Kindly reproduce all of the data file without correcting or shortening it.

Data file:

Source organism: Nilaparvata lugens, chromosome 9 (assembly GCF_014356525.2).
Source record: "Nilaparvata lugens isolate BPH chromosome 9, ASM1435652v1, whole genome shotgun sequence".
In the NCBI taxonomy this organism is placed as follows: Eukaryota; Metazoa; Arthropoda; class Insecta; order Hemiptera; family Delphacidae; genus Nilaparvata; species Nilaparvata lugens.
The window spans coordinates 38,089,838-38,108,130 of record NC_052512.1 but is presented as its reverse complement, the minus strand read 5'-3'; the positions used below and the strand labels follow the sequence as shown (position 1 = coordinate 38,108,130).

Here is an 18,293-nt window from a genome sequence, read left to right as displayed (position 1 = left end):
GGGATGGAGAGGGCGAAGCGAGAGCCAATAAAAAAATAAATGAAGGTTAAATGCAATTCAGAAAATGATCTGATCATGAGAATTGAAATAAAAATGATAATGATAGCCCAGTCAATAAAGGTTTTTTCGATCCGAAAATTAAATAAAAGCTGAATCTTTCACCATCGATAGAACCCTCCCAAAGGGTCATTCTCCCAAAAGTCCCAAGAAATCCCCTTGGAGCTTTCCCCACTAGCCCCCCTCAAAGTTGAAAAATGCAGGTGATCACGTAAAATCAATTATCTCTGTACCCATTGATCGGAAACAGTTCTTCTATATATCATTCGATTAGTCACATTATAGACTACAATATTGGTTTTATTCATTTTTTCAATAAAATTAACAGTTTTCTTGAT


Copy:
Source organism: Nilaparvata lugens, chromosome 9 (assembly GCF_014356525.2).
Source record: "Nilaparvata lugens isolate BPH chromosome 9, ASM1435652v1, whole genome shotgun sequence".
In the NCBI taxonomy this organism is placed as follows: Eukaryota; Metazoa; Arthropoda; class Insecta; order Hemiptera; family Delphacidae; genus Nilaparvata; species Nilaparvata lugens.
The window spans coordinates 38,089,838-38,108,130 of record NC_052512.1 but is presented as its reverse complement, the minus strand read 5'-3'; the positions used below and the strand labels follow the sequence as shown (position 1 = coordinate 38,108,130).

Here is an 18,293-nt window from a genome sequence, read left to right as displayed (position 1 = left end):
GGGATGGAGAGGGCGAAGCGAGAGCCAATAAAAAAATAAATGAAGGTTAAATGCAATTCAGAAAATGATCTGATCATGAGAATTGAAATAAAAATGATAATGATAGCCCAGTCAATAAAGGTTTTTTCGATCCGAAAATTAAATAAAAGCTGAATCTTTCACCATCGATAGAACCCTCCCAAAGGGTCATTCTCCCAAAAGTCCCAAGAAATCCCCTTGGAGCTTTCCCCACTAGCCCCCCTCAAAGTTGAAAAATGCAGGTGATCACGTAAAATCAATTATCTCTGTACCCATTGATCGGAAACAGTTCTTCTATATATCATTCGATTAGTCACATTATAGACTACAATATTGGTTTTATTCATTTTTTCAATAAAATTAACAGTTTTCTTGAT